The Devil’s Music Master: The Controversial Life and Career of Wilhelm Furtwängler
Trial of Strength: Wilhelm Furtwängler and the Third Reich
To judge from the intemperate responses to two recent accounts of Wilhelm Furtwängler’s life during the Third Reich, his decision to remain in Nazi Germany throughout its twelve-year existence, as well as the nature of his relation to the regime, may be at least as controversial now as at any other time since 1945. On March 15, 1993, the conductor’s widow entered the dispute with a letter to the Times of London criticizing Bernard Levin, who had “attempted a quasidefense”—great musician, weak man—and challenging him to substantiate his characterization of Furtwängler as “an exceptionally unpleasant anti-Semite,” which, as clearly shown by the historical evidence, he was not, and a “lamentable” human being, which is not the right adjective (though an apt one for this complex man would require elucidation).
Elisabeth Furtwängler conjectures that “the question of Furtwängler remaining in Nazi Germany may never be settled to everyone’s satisfaction.” Furtwängler himself, looking back, believed he made the wrong choice. In 1947, during his denazification trial, he was heard to say, “I should have left Germany in 1934,” and it seems likely that the statement was an expression of a genuine and longstanding regret.
The film maker Sam H. Shirakawa has written a full biography extending to the nine postwar years of the conductor’s life, and including an appraisal of his discography. Fred K. Prieberg, a German musicologist and author of the as yet untranslated Musik in NS-Staat (Frankfurt, 1982), has confined his account to the reign of terror. But overlapping of the two books even for those years is minimal, partly because some of their principal sources differ, and partly because the points of view are often at variance. Neither of them, however, supports the too simple rationale Furtwängler himself frequently expressed for having remained in the Reich, namely that great music, as transmitted by him, could preserve the highest values of German culture. As we have learned, Germans could exult in the heroic emotions of Beethoven’s music and work as death-camp guards.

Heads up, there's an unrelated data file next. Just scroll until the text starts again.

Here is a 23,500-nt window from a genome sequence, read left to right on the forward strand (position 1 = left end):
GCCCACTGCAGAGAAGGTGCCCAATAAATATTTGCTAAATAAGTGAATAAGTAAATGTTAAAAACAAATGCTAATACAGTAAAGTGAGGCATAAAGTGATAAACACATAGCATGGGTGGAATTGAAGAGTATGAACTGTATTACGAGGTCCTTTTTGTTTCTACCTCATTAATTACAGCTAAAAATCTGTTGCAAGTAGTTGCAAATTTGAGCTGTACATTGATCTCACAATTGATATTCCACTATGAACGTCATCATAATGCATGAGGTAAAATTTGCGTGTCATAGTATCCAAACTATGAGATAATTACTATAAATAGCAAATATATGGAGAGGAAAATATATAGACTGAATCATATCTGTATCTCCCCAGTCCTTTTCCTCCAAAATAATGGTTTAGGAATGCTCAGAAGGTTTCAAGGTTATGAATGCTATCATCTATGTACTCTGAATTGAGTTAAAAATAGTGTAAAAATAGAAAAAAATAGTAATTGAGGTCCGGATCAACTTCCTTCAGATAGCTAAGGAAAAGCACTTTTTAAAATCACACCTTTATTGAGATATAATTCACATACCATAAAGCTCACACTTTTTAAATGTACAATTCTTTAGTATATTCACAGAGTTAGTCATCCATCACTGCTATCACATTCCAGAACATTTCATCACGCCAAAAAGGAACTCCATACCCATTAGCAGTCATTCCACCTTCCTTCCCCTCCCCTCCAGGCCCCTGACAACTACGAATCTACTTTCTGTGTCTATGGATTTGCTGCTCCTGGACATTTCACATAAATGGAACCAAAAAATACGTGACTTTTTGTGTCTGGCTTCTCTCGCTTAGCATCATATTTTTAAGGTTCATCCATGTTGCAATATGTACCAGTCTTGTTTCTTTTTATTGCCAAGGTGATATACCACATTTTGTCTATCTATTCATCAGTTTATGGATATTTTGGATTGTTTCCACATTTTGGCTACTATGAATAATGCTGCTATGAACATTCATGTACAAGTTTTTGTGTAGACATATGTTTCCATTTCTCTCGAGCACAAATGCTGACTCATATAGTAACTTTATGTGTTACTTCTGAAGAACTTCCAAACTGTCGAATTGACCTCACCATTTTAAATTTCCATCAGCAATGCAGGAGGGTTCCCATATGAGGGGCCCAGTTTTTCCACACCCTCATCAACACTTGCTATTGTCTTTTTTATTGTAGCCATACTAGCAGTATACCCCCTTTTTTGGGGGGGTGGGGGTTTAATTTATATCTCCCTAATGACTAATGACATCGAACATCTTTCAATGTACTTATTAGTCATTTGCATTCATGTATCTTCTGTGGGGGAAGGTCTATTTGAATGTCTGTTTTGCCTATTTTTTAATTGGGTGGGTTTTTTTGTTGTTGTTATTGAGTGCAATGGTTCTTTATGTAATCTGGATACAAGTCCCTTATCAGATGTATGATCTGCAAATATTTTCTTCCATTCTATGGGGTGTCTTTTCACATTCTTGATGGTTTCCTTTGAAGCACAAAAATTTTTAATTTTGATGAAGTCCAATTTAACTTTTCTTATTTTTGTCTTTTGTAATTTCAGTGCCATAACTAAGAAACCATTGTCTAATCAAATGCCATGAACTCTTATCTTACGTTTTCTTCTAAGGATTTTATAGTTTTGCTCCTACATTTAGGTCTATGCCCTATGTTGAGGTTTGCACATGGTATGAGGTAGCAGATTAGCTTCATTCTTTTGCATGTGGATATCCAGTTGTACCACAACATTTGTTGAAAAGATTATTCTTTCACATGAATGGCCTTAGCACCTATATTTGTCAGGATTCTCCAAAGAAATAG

Both writers agree as well that the conductor was never a Nazi sympathizer and never an anti-Semite. It is clear from both accounts that Furtwängler helped a number of Jewish musicians, keeping them in the Berlin Philharmonic Orchestra in defiance of the regime. Shirakawa maintains that he was risking his life in doing so. Prieberg more plausibly contends that the conductor was “always aware of the advantage offered him by the regime’s inability to take the severest measures against him,” presumably meaning that before the war he was protected by his international prominence and by the importance of his presence in Germany to National Socialist propaganda, and that during it he was indispensable to the country’s continuing and intensifying musical life.
In 1942, when Himmler had him watched, and warned him that anything he did to help a Jew would henceforth be considered subversive, Furtwängler, according to Prieberg, showed no sign of being worried about his security. He had …
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Furtwängler & Toscanini January 13, 1994